Notice that you cannot fool a merchant with this trick and revert a real transaction. All you can do is take back your own money from someone who is trying to steal it. If I may say so myself, it's a pretty ingenious scheme. It's almost like someone ought to work on it.

It turns out that someone did. That someone is Malte Moeser, Ittay Eyal and myself. Our paper appeared in the peer reviewed Bitcoin workshop last February, and we discussed it here and expanded on it here.

But the Bitcoin world was so caught up in the neverending blocksize debate that there was almost no discussion around the vault idea. The various roadmaps from different groups focused solely on scaling, the perceived Achilles heel of Bitcoin. Well, little known fact is that Achilles had two heels, and so does Bitcoin: scaling and security. The vaults address the latter, and they do so in a way that's pretty definitive, and congruent with the use cases for Bitcoin.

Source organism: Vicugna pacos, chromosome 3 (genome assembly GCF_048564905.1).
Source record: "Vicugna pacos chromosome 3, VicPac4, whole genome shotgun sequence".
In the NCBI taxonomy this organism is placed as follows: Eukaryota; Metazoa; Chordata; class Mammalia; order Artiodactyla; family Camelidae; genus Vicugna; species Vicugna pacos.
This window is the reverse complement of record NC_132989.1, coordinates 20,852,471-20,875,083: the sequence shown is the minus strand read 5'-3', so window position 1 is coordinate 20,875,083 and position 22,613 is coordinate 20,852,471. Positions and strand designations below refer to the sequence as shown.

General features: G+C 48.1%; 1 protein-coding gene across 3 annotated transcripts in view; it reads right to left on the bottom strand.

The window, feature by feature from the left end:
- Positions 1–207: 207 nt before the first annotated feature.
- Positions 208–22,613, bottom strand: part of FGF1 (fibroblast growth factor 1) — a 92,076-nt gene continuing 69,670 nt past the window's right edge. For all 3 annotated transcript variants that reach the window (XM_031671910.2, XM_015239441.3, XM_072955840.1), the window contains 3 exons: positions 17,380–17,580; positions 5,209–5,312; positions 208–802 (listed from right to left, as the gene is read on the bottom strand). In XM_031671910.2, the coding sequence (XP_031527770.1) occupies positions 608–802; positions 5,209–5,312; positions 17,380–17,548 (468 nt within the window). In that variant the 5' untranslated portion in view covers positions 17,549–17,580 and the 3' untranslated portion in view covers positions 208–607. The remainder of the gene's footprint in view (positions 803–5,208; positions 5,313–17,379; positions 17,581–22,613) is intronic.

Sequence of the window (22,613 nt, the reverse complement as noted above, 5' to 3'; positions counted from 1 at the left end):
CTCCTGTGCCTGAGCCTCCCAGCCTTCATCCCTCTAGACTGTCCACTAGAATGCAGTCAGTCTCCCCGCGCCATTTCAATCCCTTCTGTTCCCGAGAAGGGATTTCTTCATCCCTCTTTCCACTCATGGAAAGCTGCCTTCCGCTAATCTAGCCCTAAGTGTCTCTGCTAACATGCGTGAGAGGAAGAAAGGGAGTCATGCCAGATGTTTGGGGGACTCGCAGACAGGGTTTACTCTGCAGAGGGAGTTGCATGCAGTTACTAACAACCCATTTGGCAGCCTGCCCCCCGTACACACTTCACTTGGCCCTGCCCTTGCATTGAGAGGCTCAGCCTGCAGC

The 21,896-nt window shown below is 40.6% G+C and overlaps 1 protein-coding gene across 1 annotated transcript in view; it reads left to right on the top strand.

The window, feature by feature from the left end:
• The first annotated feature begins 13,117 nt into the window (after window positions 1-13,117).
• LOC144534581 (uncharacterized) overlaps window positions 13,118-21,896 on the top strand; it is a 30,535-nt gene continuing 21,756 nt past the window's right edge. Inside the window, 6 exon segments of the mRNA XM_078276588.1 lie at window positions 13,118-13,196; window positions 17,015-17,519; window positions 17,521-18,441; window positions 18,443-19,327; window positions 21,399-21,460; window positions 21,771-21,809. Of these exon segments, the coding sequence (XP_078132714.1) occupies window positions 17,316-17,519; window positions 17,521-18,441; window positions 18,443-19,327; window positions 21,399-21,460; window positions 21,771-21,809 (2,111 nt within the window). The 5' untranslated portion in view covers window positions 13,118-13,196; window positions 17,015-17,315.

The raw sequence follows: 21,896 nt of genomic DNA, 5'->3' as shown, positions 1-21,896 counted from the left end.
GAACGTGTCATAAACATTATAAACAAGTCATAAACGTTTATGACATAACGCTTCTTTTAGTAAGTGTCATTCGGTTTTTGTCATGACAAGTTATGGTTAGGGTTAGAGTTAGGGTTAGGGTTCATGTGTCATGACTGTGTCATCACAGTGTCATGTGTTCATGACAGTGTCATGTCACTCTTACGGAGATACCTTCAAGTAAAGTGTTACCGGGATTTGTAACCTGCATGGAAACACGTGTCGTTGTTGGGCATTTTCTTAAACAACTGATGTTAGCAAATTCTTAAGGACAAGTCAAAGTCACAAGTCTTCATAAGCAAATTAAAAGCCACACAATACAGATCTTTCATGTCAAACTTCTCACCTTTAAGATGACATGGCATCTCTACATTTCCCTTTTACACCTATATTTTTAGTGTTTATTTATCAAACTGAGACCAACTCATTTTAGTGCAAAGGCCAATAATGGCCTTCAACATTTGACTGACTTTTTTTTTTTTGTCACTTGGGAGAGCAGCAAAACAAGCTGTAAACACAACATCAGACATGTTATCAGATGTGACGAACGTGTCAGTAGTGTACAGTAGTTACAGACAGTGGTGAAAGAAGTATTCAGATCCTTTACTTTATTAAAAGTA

Further, the nice thing about vaults, of course, is that they work even if the theft resulted from an exit scam or insider attack. In fact, they make them less likely.

So, I wish the best to the folks who lost their funds at Bitfinex. Hope we do not have to see another major Bitcoin exchange failure before we see security measures deployed for Bitcoin.